Stress testing the Investment Plan’s assumptions can be a good way to choose the optimal marketing strategy. The results will help you decide how to allocate your investment and how those decisions will affect the overall profitability of your marketing plan.
Summary: How to Create a Marketing Investment Plan
This tutorial started with an introduction to analysing the existing marketing data. Then, it discussed extracting the main metrics from the data to create a marketing budget and forecast customer revenue. Finally, it covered calculations of long-term customer value and returns on marketing investment.
Here is the summary of the main steps:
- Calculate the Main Metrics from the Existing Data. You will need Cost per Acquisition (CPA) to estimate the number of future users.
- Forecast Customer Growth. Take the expected marketing investment and divide it by the predicted CPA.
- Forecast Customer Revenues. Multiply the forecast users by the monthly pricing inputs.
- Calculate Net Revenues. Add customer costs to estimate the users’ overall net cash flow contribution.
- Summarise Marketing Investment and Cash Flow. Add an annual revenue and cost view to analyse trends and the plan’s profitability.
- Calculate Customer Lifetime Value. If the business model relies on recurring payments from a user, estimate their lifetime value by including churn assumptions.
- Calculate the Return on Investment. Divide the overall marketing spend by the customer lifetime value to calculate the overall profitability of the plan.
- Stress Test the Plan. Check the model’s output to test its sensitivity to changes in the primary assumptions.
Click the button below to download my Marketing Investment Model Template.
The Excel spreadsheet is an example of how to convert a marketing budget into a long-term customer revenue forecast. It contains sample data from an advertising campaign and analyses it to calculate the cost per acquisition. Then, it combines the output with an estimated marketing investment and forecasts customers and revenue.
The file contains the following tabs and sections:
- Data: sample output from an advertising campaign containing costs, impressions, clicks and conversions.
- Actuals: transforms the advertising data into a monthly view and calculates the acquisition and marketing costs per customer type.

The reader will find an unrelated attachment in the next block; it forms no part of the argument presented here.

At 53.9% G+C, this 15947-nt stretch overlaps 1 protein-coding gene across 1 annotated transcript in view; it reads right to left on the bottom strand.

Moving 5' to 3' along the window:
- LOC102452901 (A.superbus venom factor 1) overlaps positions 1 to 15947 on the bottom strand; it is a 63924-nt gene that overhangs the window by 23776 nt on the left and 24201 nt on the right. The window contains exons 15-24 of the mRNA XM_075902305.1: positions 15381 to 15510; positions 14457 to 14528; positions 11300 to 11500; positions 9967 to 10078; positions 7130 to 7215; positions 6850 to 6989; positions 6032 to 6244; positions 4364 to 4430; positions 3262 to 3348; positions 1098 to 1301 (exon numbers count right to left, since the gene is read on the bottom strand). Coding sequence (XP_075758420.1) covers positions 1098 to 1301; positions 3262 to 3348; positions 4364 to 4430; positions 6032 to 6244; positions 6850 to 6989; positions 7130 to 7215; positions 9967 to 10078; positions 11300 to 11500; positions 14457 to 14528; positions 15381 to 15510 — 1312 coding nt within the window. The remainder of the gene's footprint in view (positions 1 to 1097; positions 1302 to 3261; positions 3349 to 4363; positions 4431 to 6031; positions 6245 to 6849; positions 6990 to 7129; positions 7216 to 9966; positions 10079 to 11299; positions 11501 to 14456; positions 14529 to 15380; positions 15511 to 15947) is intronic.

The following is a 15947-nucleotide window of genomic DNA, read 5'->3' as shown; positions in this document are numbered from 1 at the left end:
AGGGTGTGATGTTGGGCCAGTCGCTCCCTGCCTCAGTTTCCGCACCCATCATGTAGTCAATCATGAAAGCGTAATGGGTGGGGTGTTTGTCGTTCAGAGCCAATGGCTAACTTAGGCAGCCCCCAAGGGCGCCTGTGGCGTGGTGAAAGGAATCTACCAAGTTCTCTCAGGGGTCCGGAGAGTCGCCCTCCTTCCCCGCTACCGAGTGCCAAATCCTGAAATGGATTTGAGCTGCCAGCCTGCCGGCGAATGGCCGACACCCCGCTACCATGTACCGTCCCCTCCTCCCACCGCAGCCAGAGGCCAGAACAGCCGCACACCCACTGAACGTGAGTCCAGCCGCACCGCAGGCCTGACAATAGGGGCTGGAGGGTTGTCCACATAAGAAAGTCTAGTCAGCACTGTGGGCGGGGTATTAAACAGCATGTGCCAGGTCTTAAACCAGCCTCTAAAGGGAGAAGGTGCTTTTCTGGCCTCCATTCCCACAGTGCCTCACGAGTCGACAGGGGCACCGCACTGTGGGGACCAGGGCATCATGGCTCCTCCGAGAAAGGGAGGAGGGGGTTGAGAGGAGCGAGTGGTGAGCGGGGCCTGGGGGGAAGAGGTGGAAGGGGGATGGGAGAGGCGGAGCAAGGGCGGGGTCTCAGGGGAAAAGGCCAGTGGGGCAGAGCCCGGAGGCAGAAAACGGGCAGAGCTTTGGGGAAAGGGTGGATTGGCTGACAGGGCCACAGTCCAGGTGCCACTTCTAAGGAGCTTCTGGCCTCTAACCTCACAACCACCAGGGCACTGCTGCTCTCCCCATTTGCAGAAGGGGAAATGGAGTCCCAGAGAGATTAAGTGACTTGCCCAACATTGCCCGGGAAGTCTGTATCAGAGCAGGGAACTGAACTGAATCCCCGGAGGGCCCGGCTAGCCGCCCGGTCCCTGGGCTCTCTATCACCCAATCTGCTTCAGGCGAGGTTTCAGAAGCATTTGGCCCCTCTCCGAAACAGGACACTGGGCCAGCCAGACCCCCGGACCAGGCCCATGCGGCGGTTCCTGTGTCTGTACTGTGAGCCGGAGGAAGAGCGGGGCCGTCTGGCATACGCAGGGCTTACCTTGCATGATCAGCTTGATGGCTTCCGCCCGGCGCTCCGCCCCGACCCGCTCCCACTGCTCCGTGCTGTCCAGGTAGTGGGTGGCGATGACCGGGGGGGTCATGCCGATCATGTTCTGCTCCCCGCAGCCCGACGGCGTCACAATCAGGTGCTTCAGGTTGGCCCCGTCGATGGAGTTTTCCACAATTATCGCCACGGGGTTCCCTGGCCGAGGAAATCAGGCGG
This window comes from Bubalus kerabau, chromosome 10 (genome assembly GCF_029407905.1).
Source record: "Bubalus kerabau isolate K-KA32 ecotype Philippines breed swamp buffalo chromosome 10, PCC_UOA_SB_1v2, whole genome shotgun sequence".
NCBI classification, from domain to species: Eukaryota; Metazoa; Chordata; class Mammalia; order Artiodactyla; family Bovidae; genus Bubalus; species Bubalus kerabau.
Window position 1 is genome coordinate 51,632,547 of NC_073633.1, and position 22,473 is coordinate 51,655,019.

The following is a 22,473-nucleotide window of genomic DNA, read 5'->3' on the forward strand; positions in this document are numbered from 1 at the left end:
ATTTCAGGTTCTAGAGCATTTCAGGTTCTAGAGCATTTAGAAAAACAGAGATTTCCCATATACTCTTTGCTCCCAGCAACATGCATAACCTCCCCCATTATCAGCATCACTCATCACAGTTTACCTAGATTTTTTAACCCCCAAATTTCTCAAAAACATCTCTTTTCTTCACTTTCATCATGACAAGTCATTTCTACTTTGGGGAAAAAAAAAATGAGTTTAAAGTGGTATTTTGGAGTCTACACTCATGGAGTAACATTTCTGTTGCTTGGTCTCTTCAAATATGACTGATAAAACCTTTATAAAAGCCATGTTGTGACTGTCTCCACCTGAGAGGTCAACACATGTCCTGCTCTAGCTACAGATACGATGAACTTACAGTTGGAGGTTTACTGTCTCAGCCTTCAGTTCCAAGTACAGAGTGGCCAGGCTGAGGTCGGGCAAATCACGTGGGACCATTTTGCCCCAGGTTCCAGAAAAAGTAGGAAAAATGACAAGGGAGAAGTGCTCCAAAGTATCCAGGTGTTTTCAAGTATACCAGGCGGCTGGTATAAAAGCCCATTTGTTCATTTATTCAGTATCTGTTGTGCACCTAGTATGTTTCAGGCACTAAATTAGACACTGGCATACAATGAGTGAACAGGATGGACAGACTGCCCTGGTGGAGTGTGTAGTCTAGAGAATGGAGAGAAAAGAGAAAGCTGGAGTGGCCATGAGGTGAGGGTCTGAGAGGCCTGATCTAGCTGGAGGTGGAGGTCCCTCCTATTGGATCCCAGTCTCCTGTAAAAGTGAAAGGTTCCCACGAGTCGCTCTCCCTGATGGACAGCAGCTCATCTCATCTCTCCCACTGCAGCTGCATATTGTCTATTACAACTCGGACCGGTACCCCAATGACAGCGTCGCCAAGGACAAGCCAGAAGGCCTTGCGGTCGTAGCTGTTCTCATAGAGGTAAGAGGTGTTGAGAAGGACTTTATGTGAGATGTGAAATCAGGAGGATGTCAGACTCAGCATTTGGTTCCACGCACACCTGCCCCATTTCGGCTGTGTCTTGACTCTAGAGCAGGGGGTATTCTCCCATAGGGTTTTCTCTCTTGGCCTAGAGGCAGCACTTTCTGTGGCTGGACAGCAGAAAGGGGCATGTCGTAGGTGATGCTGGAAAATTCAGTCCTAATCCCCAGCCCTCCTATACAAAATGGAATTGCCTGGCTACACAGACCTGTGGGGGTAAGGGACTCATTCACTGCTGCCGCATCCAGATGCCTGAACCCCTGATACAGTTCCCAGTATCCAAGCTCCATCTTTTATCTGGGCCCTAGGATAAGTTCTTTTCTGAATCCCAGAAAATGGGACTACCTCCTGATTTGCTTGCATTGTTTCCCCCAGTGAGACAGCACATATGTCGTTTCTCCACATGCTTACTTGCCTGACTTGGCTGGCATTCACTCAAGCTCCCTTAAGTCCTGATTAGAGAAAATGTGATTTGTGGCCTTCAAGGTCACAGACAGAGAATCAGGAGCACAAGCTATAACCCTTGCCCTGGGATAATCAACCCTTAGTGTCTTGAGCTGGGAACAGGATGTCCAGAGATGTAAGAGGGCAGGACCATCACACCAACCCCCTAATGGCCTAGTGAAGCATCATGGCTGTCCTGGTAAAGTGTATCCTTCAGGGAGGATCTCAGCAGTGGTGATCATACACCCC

- Forecast: an estimate of the future growth and revenue based on the existing customer data.
- Summary: an annual view of actuals and forecast with the main assumptions and the calculation of the return on marketing investment.
- Customer Lifetime Value Calculator: estimates an average customer lifespan and combines it with revenue and cost assumptions to forecast the overall financial contribution of an average user.
The file is in Excel format, but you can convert it to Google Sheets using the instructions here [external link].
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For more details and a step-by-step explanation of using and creating the Marketing Investment Plan Template in Microsoft Excel, watch my video tutorial below:
Get in Touch
Hi, my name is Jacek, and I love spreadsheets! I hope you’ve enjoyed reading this tutorial as much as I did writing it. If you have any questions about creating a Marketing Investment Plan in particular or financial in general, don’t hesitate to get in touch.
Please note that this tutorial is provided for general informational and educational purposes only and is not a substitute for professional advice.
Cohort Analysis to Calculate Retention and Churn Rate in Microsoft Excel – this tutorial discusses calculating and analysing churn using existing customer data.
Creating a Subscription Model with Churn Calculation – here, you can learn more about forecasting customer revenues, growth and lifetime value.
Monthly Budget Forecast – explore another way of converting actuals into near and long-term revenue and cost projections.
Merger and Acquisition Model – this post shows an alternative example of using the revenue to value a company and its user base.
Telecom Investment Model – learn more about integrating user revenue forecast into a cash flow model.
Analyse Data in Microsoft Excel with Power Query and a Pivot Table – this is a practical example of using Microsoft Excel to analyse and transform data.
Use Python and Pandas for Data Consolidation and Transformation – an introduction to using Python for data extraction and manipulation.
Cash Flow Forecast in Microsoft Excel – another example of predicting and valuing customer revenue in a cash flow model.
Capital Investment Plan – learn more about including variable costs based on customer growth in a financial model.
Your First Steps in Microsoft Excel – Beginner’s Crash Tutorial – a quick introduction to creating and using spreadsheets.